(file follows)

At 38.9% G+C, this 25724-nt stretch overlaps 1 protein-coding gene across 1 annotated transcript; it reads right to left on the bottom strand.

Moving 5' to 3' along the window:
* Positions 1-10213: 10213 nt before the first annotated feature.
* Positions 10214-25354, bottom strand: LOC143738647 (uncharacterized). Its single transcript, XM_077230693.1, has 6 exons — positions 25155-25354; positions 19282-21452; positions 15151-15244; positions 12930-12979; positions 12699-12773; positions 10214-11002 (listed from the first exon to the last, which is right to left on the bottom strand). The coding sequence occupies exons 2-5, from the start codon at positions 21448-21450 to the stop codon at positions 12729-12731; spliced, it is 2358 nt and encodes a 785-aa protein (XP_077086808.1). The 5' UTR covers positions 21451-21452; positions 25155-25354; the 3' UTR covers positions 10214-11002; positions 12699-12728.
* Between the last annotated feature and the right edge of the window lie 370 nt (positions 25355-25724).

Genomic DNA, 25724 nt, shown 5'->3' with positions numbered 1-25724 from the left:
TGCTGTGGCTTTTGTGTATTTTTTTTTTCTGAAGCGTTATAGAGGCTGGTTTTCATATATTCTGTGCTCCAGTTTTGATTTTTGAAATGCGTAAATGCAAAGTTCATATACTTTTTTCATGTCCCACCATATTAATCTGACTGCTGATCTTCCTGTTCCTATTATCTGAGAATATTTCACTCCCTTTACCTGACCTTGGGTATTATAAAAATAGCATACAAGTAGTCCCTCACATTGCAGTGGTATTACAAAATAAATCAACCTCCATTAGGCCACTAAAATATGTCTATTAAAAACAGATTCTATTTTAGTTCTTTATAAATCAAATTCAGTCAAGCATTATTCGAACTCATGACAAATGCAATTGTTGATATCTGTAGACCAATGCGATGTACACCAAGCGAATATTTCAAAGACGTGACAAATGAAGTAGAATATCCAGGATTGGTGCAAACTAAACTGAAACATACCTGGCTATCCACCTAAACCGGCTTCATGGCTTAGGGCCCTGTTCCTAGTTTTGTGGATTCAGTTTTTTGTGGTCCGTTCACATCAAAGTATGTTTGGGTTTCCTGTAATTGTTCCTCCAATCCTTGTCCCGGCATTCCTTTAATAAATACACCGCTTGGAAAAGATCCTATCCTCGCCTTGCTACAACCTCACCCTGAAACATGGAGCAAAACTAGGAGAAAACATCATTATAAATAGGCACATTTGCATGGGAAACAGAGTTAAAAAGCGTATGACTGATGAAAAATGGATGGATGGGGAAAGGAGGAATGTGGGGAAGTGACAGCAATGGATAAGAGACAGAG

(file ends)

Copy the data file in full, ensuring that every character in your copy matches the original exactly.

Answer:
At 38.9% G+C, this 25724-nt stretch overlaps 1 protein-coding gene across 1 annotated transcript; it reads right to left on the bottom strand.

Moving 5' to 3' along the window:
* Positions 1-10213: 10213 nt before the first annotated feature.
* Positions 10214-25354, bottom strand: LOC143738647 (uncharacterized). Its single transcript, XM_077230693.1, has 6 exons — positions 25155-25354; positions 19282-21452; positions 15151-15244; positions 12930-12979; positions 12699-12773; positions 10214-11002 (listed from the first exon to the last, which is right to left on the bottom strand). The coding sequence occupies exons 2-5, from the start codon at positions 21448-21450 to the stop codon at positions 12729-12731; spliced, it is 2358 nt and encodes a 785-aa protein (XP_077086808.1). The 5' UTR covers positions 21451-21452; positions 25155-25354; the 3' UTR covers positions 10214-11002; positions 12699-12728.
* Between the last annotated feature and the right edge of the window lie 370 nt (positions 25355-25724).

Genomic DNA, 25724 nt, shown 5'->3' with positions numbered 1-25724 from the left:
TGCTGTGGCTTTTGTGTATTTTTTTTTTCTGAAGCGTTATAGAGGCTGGTTTTCATATATTCTGTGCTCCAGTTTTGATTTTTGAAATGCGTAAATGCAAAGTTCATATACTTTTTTCATGTCCCACCATATTAATCTGACTGCTGATCTTCCTGTTCCTATTATCTGAGAATATTTCACTCCCTTTACCTGACCTTGGGTATTATAAAAATAGCATACAAGTAGTCCCTCACATTGCAGTGGTATTACAAAATAAATCAACCTCCATTAGGCCACTAAAATATGTCTATTAAAAACAGATTCTATTTTAGTTCTTTATAAATCAAATTCAGTCAAGCATTATTCGAACTCATGACAAATGCAATTGTTGATATCTGTAGACCAATGCGATGTACACCAAGCGAATATTTCAAAGACGTGACAAATGAAGTAGAATATCCAGGATTGGTGCAAACTAAACTGAAACATACCTGGCTATCCACCTAAACCGGCTTCATGGCTTAGGGCCCTGTTCCTAGTTTTGTGGATTCAGTTTTTTGTGGTCCGTTCACATCAAAGTATGTTTGGGTTTCCTGTAATTGTTCCTCCAATCCTTGTCCCGGCATTCCTTTAATAAATACACCGCTTGGAAAAGATCCTATCCTCGCCTTGCTACAACCTCACCCTGAAACATGGAGCAAAACTAGGAGAAAACATCATTATAAATAGGCACATTTGCATGGGAAACAGAGTTAAAAAGCGTATGACTGATGAAAAATGGATGGATGGGGAAAGGAGGAATGTGGGGAAGTGACAGCAATGGATAAGAGACAGAG